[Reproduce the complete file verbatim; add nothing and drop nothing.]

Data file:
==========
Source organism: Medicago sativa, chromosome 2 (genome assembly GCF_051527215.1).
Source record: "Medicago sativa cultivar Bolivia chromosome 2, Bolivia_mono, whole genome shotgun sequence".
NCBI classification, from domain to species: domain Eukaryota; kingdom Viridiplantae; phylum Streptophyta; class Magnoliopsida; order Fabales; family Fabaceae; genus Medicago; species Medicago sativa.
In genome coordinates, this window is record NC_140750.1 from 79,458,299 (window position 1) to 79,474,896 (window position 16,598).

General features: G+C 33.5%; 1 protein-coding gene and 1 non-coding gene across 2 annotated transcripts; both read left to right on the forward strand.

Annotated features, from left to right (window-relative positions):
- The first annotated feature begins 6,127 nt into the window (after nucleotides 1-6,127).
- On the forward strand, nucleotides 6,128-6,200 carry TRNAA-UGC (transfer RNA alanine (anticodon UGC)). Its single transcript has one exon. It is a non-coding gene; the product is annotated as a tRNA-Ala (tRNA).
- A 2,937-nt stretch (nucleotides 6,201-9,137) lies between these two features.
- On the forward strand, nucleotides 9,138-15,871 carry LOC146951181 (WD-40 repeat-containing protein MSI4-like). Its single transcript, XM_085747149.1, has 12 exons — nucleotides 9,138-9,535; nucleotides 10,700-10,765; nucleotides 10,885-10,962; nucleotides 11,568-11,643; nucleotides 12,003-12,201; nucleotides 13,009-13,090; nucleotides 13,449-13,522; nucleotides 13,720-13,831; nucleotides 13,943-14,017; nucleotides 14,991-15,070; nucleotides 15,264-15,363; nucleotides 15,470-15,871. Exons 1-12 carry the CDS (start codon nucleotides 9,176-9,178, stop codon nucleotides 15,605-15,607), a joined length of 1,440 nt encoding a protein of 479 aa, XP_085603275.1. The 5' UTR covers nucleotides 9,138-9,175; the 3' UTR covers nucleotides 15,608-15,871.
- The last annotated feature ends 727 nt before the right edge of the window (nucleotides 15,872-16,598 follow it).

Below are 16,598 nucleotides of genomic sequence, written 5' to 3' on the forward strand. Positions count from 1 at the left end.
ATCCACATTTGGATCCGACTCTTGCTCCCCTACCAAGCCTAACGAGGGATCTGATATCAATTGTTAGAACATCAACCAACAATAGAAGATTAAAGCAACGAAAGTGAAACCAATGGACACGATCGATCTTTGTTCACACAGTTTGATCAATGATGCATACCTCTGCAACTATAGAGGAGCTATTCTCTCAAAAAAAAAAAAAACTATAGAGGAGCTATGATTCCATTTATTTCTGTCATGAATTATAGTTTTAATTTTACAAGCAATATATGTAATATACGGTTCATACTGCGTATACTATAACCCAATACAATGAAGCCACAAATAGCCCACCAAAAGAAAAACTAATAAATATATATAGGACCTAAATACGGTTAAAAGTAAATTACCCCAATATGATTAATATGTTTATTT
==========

Source organism: Medicago sativa, chromosome 2 (genome assembly GCF_051527215.1).
Source record: "Medicago sativa cultivar Bolivia chromosome 2, Bolivia_mono, whole genome shotgun sequence".
NCBI classification, from domain to species: domain Eukaryota; kingdom Viridiplantae; phylum Streptophyta; class Magnoliopsida; order Fabales; family Fabaceae; genus Medicago; species Medicago sativa.
In genome coordinates, this window is record NC_140750.1 from 79,458,299 (window position 1) to 79,474,896 (window position 16,598).

General features: G+C 33.5%; 1 protein-coding gene and 1 non-coding gene across 2 annotated transcripts; both read left to right on the forward strand.

Annotated features, from left to right (window-relative positions):
- The first annotated feature begins 6,127 nt into the window (after nucleotides 1-6,127).
- On the forward strand, nucleotides 6,128-6,200 carry TRNAA-UGC (transfer RNA alanine (anticodon UGC)). Its single transcript has one exon. It is a non-coding gene; the product is annotated as a tRNA-Ala (tRNA).
- A 2,937-nt stretch (nucleotides 6,201-9,137) lies between these two features.
- On the forward strand, nucleotides 9,138-15,871 carry LOC146951181 (WD-40 repeat-containing protein MSI4-like). Its single transcript, XM_085747149.1, has 12 exons — nucleotides 9,138-9,535; nucleotides 10,700-10,765; nucleotides 10,885-10,962; nucleotides 11,568-11,643; nucleotides 12,003-12,201; nucleotides 13,009-13,090; nucleotides 13,449-13,522; nucleotides 13,720-13,831; nucleotides 13,943-14,017; nucleotides 14,991-15,070; nucleotides 15,264-15,363; nucleotides 15,470-15,871. Exons 1-12 carry the CDS (start codon nucleotides 9,176-9,178, stop codon nucleotides 15,605-15,607), a joined length of 1,440 nt encoding a protein of 479 aa, XP_085603275.1. The 5' UTR covers nucleotides 9,138-9,175; the 3' UTR covers nucleotides 15,608-15,871.
- The last annotated feature ends 727 nt before the right edge of the window (nucleotides 15,872-16,598 follow it).

Below are 16,598 nucleotides of genomic sequence, written 5' to 3' on the forward strand. Positions count from 1 at the left end.
ATCCACATTTGGATCCGACTCTTGCTCCCCTACCAAGCCTAACGAGGGATCTGATATCAATTGTTAGAACATCAACCAACAATAGAAGATTAAAGCAACGAAAGTGAAACCAATGGACACGATCGATCTTTGTTCACACAGTTTGATCAATGATGCATACCTCTGCAACTATAGAGGAGCTATTCTCTCAAAAAAAAAAAAAACTATAGAGGAGCTATGATTCCATTTATTTCTGTCATGAATTATAGTTTTAATTTTACAAGCAATATATGTAATATACGGTTCATACTGCGTATACTATAACCCAATACAATGAAGCCACAAATAGCCCACCAAAAGAAAAACTAATAAATATATATAGGACCTAAATACGGTTAAAAGTAAATTACCCCAATATGATTAATATGTTTATTT